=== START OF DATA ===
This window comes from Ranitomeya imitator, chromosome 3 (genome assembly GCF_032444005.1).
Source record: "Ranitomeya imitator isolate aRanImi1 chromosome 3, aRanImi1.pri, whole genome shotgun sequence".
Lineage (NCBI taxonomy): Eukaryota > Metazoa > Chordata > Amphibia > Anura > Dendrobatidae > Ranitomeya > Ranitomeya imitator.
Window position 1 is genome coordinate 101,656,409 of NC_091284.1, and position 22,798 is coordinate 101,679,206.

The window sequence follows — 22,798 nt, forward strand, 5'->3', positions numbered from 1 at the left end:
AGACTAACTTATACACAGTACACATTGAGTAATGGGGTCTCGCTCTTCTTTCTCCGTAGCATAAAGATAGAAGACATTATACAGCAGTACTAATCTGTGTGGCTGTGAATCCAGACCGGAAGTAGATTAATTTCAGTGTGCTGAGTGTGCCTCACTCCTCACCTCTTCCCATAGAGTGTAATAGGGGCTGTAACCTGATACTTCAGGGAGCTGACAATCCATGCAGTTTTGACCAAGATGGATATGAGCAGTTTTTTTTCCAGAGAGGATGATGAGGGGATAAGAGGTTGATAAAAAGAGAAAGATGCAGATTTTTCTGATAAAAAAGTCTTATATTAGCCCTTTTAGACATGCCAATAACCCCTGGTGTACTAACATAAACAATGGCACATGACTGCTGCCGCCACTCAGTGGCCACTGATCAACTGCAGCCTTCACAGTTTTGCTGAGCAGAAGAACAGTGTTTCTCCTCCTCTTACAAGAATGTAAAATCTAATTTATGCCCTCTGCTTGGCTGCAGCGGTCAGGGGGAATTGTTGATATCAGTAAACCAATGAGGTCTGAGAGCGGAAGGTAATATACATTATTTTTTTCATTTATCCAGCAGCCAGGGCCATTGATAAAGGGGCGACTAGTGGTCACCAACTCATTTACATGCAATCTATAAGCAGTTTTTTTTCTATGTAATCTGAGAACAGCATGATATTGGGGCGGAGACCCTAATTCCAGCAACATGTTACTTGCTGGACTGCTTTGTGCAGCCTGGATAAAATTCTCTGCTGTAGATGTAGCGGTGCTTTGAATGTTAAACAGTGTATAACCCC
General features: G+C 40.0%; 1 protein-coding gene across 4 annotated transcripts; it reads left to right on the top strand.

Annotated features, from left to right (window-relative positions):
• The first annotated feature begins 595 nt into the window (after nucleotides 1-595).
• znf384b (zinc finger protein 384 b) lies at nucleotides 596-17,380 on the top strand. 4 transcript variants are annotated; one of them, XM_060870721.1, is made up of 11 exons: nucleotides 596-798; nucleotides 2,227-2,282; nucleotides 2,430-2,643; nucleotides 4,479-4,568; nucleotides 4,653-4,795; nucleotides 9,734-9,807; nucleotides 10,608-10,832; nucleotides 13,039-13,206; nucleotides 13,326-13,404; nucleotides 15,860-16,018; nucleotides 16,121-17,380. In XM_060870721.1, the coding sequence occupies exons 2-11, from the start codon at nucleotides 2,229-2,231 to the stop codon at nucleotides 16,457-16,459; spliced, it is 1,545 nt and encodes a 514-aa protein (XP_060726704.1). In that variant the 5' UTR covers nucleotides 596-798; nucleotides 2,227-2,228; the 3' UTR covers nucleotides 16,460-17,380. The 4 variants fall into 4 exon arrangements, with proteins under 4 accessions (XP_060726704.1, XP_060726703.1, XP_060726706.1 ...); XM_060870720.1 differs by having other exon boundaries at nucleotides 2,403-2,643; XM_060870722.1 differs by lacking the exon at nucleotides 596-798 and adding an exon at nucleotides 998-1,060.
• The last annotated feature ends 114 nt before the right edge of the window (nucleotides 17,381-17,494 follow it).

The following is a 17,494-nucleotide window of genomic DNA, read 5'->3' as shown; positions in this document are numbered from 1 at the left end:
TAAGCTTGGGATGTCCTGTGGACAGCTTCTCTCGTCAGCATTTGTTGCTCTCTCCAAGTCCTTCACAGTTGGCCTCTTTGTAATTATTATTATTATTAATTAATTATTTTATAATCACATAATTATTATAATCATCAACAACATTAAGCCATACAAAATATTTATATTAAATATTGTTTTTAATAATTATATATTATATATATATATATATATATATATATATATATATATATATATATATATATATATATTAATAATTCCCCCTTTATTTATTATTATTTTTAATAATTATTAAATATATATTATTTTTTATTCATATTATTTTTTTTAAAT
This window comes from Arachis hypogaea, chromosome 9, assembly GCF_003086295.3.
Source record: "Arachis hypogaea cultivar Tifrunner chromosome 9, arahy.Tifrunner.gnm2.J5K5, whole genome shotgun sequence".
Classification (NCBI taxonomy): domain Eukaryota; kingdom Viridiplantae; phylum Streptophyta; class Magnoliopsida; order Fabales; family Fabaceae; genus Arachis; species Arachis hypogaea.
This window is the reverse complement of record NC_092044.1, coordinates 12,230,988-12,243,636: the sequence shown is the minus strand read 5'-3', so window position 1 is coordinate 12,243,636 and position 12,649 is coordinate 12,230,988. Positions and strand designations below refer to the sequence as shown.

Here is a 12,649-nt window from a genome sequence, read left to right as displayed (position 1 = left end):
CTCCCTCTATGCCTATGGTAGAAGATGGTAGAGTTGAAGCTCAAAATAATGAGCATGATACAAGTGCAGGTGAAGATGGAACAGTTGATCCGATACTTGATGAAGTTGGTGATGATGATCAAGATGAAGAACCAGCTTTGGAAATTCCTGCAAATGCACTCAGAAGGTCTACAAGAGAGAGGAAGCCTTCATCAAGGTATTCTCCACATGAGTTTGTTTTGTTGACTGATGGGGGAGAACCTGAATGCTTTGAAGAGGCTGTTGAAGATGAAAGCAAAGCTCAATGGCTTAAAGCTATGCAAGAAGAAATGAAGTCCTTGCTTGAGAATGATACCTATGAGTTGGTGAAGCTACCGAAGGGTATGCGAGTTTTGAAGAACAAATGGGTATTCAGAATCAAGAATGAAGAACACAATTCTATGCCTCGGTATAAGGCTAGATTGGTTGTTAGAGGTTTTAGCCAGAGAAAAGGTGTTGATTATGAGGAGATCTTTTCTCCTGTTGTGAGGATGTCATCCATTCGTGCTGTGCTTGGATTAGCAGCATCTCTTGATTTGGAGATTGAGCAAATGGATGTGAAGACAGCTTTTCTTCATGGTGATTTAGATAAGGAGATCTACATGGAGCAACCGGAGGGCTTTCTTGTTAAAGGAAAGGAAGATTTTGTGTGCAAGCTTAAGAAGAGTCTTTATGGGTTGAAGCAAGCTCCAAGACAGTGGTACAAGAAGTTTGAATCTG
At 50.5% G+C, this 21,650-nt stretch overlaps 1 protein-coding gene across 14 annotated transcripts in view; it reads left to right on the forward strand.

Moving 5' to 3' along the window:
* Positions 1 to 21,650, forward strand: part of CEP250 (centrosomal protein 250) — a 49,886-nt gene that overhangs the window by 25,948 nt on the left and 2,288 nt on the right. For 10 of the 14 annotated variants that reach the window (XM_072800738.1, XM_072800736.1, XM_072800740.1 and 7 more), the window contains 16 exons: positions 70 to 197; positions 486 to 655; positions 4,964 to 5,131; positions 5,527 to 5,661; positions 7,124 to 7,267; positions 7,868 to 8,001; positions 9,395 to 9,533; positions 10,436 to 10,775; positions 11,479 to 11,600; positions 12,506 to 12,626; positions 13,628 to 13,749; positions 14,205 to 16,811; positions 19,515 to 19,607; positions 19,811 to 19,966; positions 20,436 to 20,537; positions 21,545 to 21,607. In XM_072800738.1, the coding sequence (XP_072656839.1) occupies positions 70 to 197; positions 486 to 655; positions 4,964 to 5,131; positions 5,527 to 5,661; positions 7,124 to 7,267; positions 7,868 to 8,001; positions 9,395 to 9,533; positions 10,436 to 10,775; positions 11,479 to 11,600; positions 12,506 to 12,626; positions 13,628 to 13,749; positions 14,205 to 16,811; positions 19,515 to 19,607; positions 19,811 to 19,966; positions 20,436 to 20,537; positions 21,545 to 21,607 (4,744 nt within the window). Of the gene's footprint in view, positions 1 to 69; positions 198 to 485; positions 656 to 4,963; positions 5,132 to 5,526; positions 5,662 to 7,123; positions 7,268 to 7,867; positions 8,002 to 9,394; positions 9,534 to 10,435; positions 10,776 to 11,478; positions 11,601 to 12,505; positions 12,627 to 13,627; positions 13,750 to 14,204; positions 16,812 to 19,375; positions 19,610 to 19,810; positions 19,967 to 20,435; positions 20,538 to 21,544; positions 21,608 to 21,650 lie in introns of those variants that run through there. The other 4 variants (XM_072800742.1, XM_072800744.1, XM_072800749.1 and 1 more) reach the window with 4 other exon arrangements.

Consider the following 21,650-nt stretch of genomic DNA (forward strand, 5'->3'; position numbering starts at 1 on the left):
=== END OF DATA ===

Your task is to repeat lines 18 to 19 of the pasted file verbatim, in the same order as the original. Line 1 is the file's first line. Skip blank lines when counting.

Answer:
Here is a 12,649-nt window from a genome sequence, read left to right as displayed (position 1 = left end):
CTCCCTCTATGCCTATGGTAGAAGATGGTAGAGTTGAAGCTCAAAATAATGAGCATGATACAAGTGCAGGTGAAGATGGAACAGTTGATCCGATACTTGATGAAGTTGGTGATGATGATCAAGATGAAGAACCAGCTTTGGAAATTCCTGCAAATGCACTCAGAAGGTCTACAAGAGAGAGGAAGCCTTCATCAAGGTATTCTCCACATGAGTTTGTTTTGTTGACTGATGGGGGAGAACCTGAATGCTTTGAAGAGGCTGTTGAAGATGAAAGCAAAGCTCAATGGCTTAAAGCTATGCAAGAAGAAATGAAGTCCTTGCTTGAGAATGATACCTATGAGTTGGTGAAGCTACCGAAGGGTATGCGAGTTTTGAAGAACAAATGGGTATTCAGAATCAAGAATGAAGAACACAATTCTATGCCTCGGTATAAGGCTAGATTGGTTGTTAGAGGTTTTAGCCAGAGAAAAGGTGTTGATTATGAGGAGATCTTTTCTCCTGTTGTGAGGATGTCATCCATTCGTGCTGTGCTTGGATTAGCAGCATCTCTTGATTTGGAGATTGAGCAAATGGATGTGAAGACAGCTTTTCTTCATGGTGATTTAGATAAGGAGATCTACATGGAGCAACCGGAGGGCTTTCTTGTTAAAGGAAAGGAAGATTTTGTGTGCAAGCTTAAGAAGAGTCTTTATGGGTTGAAGCAAGCTCCAAGACAGTGGTACAAGAAGTTTGAATCTG